Informations and abstract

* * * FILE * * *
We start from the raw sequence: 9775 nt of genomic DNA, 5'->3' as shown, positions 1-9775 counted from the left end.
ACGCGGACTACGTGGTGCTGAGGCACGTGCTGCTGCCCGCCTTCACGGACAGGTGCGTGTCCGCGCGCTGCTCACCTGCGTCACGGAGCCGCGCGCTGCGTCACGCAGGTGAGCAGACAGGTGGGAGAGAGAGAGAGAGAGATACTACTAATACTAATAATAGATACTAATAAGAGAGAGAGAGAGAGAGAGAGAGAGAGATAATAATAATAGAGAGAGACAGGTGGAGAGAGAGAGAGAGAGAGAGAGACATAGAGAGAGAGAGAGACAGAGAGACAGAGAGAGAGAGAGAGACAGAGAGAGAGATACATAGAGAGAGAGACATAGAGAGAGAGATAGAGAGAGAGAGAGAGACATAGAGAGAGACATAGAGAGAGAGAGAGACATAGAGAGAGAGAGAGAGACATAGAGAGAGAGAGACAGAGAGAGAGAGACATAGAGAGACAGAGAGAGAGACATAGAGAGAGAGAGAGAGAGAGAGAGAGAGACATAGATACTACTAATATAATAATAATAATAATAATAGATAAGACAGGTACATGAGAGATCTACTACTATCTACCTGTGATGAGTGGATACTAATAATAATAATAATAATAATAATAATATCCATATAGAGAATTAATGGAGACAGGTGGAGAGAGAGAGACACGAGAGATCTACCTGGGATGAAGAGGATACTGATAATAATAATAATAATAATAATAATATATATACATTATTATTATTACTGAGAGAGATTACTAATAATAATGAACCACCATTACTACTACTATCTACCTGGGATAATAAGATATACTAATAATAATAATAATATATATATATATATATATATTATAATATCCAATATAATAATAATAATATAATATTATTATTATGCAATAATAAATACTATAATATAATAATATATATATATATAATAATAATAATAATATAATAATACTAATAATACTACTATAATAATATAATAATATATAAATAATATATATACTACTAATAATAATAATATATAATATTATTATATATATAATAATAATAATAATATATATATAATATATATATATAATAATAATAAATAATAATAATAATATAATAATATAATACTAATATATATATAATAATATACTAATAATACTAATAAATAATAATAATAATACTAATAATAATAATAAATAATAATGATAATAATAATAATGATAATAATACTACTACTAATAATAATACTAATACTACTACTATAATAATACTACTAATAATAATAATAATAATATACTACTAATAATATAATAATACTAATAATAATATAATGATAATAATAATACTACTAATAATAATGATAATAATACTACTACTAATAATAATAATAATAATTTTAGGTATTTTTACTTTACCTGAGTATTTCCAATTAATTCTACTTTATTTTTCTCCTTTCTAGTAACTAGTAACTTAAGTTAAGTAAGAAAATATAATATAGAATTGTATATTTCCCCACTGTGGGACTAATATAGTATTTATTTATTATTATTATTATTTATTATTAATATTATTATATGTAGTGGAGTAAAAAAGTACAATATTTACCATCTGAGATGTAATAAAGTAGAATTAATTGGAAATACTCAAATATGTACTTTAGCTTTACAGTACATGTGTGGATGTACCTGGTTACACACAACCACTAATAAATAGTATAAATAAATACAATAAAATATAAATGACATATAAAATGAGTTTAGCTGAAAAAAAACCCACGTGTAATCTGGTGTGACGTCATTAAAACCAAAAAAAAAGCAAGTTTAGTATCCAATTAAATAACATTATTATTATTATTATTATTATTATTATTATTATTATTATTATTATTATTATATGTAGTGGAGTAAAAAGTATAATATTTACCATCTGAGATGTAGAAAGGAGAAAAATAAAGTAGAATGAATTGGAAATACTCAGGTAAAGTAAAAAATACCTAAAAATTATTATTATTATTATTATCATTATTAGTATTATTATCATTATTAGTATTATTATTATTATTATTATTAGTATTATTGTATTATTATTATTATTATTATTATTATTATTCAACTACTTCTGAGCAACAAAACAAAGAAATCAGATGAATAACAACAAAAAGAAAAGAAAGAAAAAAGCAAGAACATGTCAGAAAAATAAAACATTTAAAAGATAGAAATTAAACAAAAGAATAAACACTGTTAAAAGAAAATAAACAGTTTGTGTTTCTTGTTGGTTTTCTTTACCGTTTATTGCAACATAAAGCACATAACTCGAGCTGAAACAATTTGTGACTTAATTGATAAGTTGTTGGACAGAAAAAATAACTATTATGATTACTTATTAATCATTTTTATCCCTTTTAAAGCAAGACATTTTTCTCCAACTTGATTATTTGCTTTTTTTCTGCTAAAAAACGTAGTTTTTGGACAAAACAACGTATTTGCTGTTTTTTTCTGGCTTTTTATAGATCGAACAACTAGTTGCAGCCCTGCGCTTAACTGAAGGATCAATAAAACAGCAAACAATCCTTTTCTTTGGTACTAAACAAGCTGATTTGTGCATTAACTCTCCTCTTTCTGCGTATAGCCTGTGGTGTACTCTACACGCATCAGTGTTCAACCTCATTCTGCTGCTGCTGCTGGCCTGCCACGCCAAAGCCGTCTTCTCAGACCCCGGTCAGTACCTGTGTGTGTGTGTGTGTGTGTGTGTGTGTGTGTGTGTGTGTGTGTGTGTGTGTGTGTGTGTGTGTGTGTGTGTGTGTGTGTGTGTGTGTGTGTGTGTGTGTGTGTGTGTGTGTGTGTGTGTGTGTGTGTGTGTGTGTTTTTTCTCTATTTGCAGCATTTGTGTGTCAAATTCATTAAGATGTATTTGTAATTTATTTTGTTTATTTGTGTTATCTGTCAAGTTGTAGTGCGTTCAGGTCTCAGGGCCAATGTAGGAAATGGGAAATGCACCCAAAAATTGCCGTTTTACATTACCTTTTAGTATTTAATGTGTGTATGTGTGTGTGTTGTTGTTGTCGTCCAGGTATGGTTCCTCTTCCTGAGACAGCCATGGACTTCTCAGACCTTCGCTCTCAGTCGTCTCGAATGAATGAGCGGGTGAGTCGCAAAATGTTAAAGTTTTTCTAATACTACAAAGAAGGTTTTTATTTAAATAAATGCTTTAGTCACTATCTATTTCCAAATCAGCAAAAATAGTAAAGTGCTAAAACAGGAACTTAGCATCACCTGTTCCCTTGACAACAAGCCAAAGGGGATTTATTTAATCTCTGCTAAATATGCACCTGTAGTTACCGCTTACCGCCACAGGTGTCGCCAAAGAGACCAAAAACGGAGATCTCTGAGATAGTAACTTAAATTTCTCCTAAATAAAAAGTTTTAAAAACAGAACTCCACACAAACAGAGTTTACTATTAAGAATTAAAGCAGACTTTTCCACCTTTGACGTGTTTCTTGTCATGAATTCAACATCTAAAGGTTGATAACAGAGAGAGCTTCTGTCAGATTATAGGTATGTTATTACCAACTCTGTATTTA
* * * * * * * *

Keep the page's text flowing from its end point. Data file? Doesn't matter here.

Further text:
Following a large number of studies on inequality, and relying on a unique collection of data from twenty countries, the work of Thomas Piketty, "Capital in the Twenty-First Century", explores the fundamental dynamics that have been driving the accumulation and distribution of capital since the eighteenth century, arguing that neither economic growth nor the spread of knowledge have modified the deep structure of capital and its intrinsic tendency to generate inequality. In reviewing Piketty's book, the author contends that French economists waver between two different approaches, one of which consistent with their neoclassical background, and the other with their attempt to bring political, social and cultural factors (and, more generally, power) into a much broader analytic framework, where capitalism figures as a historical system. This uncertainty becomes even more evident as Piketty underestimates the role and meaning of financialization over the last forty years, and the way it has reshaped both the pattern of accumulation and the power relations between labour and capital. Lastly, the author emphasizes that the worrying prospect of a return to nineteenth-century patrimonial capitalism - about which Piketty warns us - is paralleled by political and institutional processes that undermine or erode the modern forms of democratic accountability.